Now, iTunes submissions are handled by a Podcast Connect, Apple’s Podcast Connect platform, and it’s just a matter of logging in, and providing your credentials, and some information about your show. So, the actual doing it is simple. And obviously, their website is super popular, 224.7 million visits a month. Although I have to say some of that is for apps, for videos, and for other activity, so in a way that’s not an accurate reflection of a podcast statistic, that’s just iTunes getting a lot of traffic.
The next one we want to talk about and cover is Spotify. Spotify is a relatively new player on the scene, but it’s been growing quick. I mean, as you can see from the web statistics, it’s almost as big as iTunes, and they’ve only, in the last year, allowed podcasts into their ecosystem.
And also, the statistic for Spotify are a little skewed because there’s music and a lot of other traffic generated that has nothing to do with podcasts. But still, obvious that if Spotify has a podcast directory, you would want to be on it.
The submission process to Spotify has been, up to this point, somewhat obscure, in so far as that you had to be with one of their preferred podcast providers. So if you were hosting a show on Libsyn, for example, Spotify considered them a preferred content partner. This made submission easy. But for people not on the most popular platforms there was no way to get their podcast into Spotify.
Example: Submitting Your Show to Spotify Via Libsyn
Let’s have a look at what that looks like on Libsyn, for example. This screenshot, for example, is a show we’ve launched in the past on Libsyn, and how they handle it is that they set Spotify up as a destination.
This process of submitting a podcast on Spotify takes up to two weeks right now.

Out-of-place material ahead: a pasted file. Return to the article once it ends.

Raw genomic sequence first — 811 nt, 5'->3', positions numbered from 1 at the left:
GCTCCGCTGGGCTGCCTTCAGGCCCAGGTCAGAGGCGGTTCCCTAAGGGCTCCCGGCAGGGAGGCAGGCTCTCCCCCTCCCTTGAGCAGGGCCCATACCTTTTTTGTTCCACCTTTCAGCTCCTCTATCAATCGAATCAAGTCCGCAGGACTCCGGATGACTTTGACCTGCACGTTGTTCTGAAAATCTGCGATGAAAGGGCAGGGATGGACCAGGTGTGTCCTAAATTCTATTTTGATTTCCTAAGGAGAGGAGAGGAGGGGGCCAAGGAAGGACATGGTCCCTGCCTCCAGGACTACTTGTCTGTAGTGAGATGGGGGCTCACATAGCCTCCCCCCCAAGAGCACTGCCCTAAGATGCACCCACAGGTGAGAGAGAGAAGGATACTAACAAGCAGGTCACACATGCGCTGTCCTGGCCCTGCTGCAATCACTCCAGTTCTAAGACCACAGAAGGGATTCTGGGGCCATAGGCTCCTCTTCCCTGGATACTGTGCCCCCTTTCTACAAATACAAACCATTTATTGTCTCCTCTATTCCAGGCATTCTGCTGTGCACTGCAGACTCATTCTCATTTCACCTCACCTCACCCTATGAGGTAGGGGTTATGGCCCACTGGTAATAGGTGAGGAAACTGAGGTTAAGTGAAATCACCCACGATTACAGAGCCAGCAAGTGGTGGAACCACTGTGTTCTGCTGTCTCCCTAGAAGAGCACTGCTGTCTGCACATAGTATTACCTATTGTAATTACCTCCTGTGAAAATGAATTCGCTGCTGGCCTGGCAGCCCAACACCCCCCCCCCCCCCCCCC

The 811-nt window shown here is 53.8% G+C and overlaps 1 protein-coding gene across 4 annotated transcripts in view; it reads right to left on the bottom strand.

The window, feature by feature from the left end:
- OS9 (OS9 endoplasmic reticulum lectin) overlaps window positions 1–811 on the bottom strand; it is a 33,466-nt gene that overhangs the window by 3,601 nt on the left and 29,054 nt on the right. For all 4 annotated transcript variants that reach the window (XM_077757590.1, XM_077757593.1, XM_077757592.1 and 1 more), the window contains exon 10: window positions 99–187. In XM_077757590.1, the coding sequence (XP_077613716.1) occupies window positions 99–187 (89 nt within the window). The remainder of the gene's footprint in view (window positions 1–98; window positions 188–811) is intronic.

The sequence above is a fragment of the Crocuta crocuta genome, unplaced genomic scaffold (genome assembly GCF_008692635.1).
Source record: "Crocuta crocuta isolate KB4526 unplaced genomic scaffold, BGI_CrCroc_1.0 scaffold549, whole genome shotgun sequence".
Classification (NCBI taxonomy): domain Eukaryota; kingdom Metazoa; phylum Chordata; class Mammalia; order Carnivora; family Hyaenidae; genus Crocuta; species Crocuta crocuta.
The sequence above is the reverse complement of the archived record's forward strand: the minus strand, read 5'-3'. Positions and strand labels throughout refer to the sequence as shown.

Now, recently they’ve launched their own podcast portal, and that means now you can submit your show even if it’s not hosted on one of the big players, so that’s good if you are hosting your show on WordPress or elsewhere. But there is a drawback, your podcast analytics might not reflect correctly if you are submitting it from your own feed, because what Spotify does is that is caches your episodes, and sort of temporarily hosts them, on Spotify. And so, that means that it can mess with your podcast analytics stats. And if you are with one of the larger providers, they’ve worked that out with the API connection between them and Spotify.
- So, if you’re on Libsyn, you will get accurate statistics, and that’s why I recommend that don’t use the Spotify partner portal unless you have to, unless you are with one of the smaller or non-present podcast providers right now.
- Likewise, if you’re with one of the bigger players, by all means, submit your show through their process, like the one I showed from Libsyn.
Okay, moving on, Stitcher is very popular. In fact, it was one of the more popular podcatchers and podcasting apps next to iTunes.
And as we can see in the video, Stitcher gets about 4.18 million visits a month. Keep in mind that Stitcher is a pure podcasting platform so that shows you how big they are. And so, they don’t have other music, this is all podcasting traffic, so you definitely want to have your show present.
Signing Up on Stitcher
You submit via the podcast partner sign-up page, and all these links are in our Podcasting Directories section for this episode (see below). An even better way is to subscribe to access our Podcasting Resources Guide, which is a live document where we keep these directories updated and add new ones all the time. You can download this below.
Where can we send your guide?
The podcast partner sign-up page for Stitcher Radio just walks you through the process of creating an account there and configuring your show. You get to put in some custom graphics, and you get to pimp out your podcast homepage to look good, and I would definitely recommend going through that trouble. And once you’re on the partner portal, you can configure your show, you can make changes, and you can get statistics about it. So, Stitcher is a popular destination even though it’s become so competitive, and there are so many pod catchers out there, it’s not as popular a platform as it was, perhaps, like in 2014, ’15, ’16. However, with four million visits a month, you want to be on Stitcher.